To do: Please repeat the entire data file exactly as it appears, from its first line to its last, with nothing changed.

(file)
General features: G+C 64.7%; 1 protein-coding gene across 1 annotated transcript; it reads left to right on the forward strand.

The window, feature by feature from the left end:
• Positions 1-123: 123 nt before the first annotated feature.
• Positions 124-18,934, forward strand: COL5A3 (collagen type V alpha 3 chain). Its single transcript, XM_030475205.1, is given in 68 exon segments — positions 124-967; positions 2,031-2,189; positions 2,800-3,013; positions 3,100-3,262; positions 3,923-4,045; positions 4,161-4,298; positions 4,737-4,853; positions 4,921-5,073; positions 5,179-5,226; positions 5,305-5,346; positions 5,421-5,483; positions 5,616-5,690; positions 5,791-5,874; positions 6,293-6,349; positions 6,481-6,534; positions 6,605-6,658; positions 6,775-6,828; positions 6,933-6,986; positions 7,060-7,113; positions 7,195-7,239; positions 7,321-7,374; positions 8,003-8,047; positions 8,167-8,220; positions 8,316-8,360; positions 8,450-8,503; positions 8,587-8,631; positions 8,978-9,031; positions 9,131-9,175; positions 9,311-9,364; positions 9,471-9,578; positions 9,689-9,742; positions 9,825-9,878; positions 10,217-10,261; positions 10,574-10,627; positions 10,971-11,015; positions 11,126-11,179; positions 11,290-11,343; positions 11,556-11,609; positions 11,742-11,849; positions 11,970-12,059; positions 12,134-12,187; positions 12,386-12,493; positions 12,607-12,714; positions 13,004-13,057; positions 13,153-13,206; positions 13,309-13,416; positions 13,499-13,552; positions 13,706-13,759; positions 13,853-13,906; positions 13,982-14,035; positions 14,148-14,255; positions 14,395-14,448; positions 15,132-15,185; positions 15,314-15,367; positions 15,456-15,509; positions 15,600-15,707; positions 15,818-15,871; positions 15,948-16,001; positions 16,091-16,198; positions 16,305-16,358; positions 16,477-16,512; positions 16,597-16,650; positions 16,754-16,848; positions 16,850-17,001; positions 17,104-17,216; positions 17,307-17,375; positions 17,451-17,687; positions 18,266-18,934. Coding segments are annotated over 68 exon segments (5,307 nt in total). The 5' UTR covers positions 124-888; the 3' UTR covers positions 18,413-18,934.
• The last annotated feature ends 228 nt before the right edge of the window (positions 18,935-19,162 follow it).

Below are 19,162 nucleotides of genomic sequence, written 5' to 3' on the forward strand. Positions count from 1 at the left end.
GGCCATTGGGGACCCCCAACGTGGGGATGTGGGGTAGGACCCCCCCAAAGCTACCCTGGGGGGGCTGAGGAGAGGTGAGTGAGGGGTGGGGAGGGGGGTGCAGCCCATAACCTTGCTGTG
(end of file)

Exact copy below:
General features: G+C 64.7%; 1 protein-coding gene across 1 annotated transcript; it reads left to right on the forward strand.

The window, feature by feature from the left end:
• Positions 1-123: 123 nt before the first annotated feature.
• Positions 124-18,934, forward strand: COL5A3 (collagen type V alpha 3 chain). Its single transcript, XM_030475205.1, is given in 68 exon segments — positions 124-967; positions 2,031-2,189; positions 2,800-3,013; positions 3,100-3,262; positions 3,923-4,045; positions 4,161-4,298; positions 4,737-4,853; positions 4,921-5,073; positions 5,179-5,226; positions 5,305-5,346; positions 5,421-5,483; positions 5,616-5,690; positions 5,791-5,874; positions 6,293-6,349; positions 6,481-6,534; positions 6,605-6,658; positions 6,775-6,828; positions 6,933-6,986; positions 7,060-7,113; positions 7,195-7,239; positions 7,321-7,374; positions 8,003-8,047; positions 8,167-8,220; positions 8,316-8,360; positions 8,450-8,503; positions 8,587-8,631; positions 8,978-9,031; positions 9,131-9,175; positions 9,311-9,364; positions 9,471-9,578; positions 9,689-9,742; positions 9,825-9,878; positions 10,217-10,261; positions 10,574-10,627; positions 10,971-11,015; positions 11,126-11,179; positions 11,290-11,343; positions 11,556-11,609; positions 11,742-11,849; positions 11,970-12,059; positions 12,134-12,187; positions 12,386-12,493; positions 12,607-12,714; positions 13,004-13,057; positions 13,153-13,206; positions 13,309-13,416; positions 13,499-13,552; positions 13,706-13,759; positions 13,853-13,906; positions 13,982-14,035; positions 14,148-14,255; positions 14,395-14,448; positions 15,132-15,185; positions 15,314-15,367; positions 15,456-15,509; positions 15,600-15,707; positions 15,818-15,871; positions 15,948-16,001; positions 16,091-16,198; positions 16,305-16,358; positions 16,477-16,512; positions 16,597-16,650; positions 16,754-16,848; positions 16,850-17,001; positions 17,104-17,216; positions 17,307-17,375; positions 17,451-17,687; positions 18,266-18,934. Coding segments are annotated over 68 exon segments (5,307 nt in total). The 5' UTR covers positions 124-888; the 3' UTR covers positions 18,413-18,934.
• The last annotated feature ends 228 nt before the right edge of the window (positions 18,935-19,162 follow it).

Below are 19,162 nucleotides of genomic sequence, written 5' to 3' on the forward strand. Positions count from 1 at the left end.
GGCCATTGGGGACCCCCAACGTGGGGATGTGGGGTAGGACCCCCCCAAAGCTACCCTGGGGGGGCTGAGGAGAGGTGAGTGAGGGGTGGGGAGGGGGGTGCAGCCCATAACCTTGCTGTG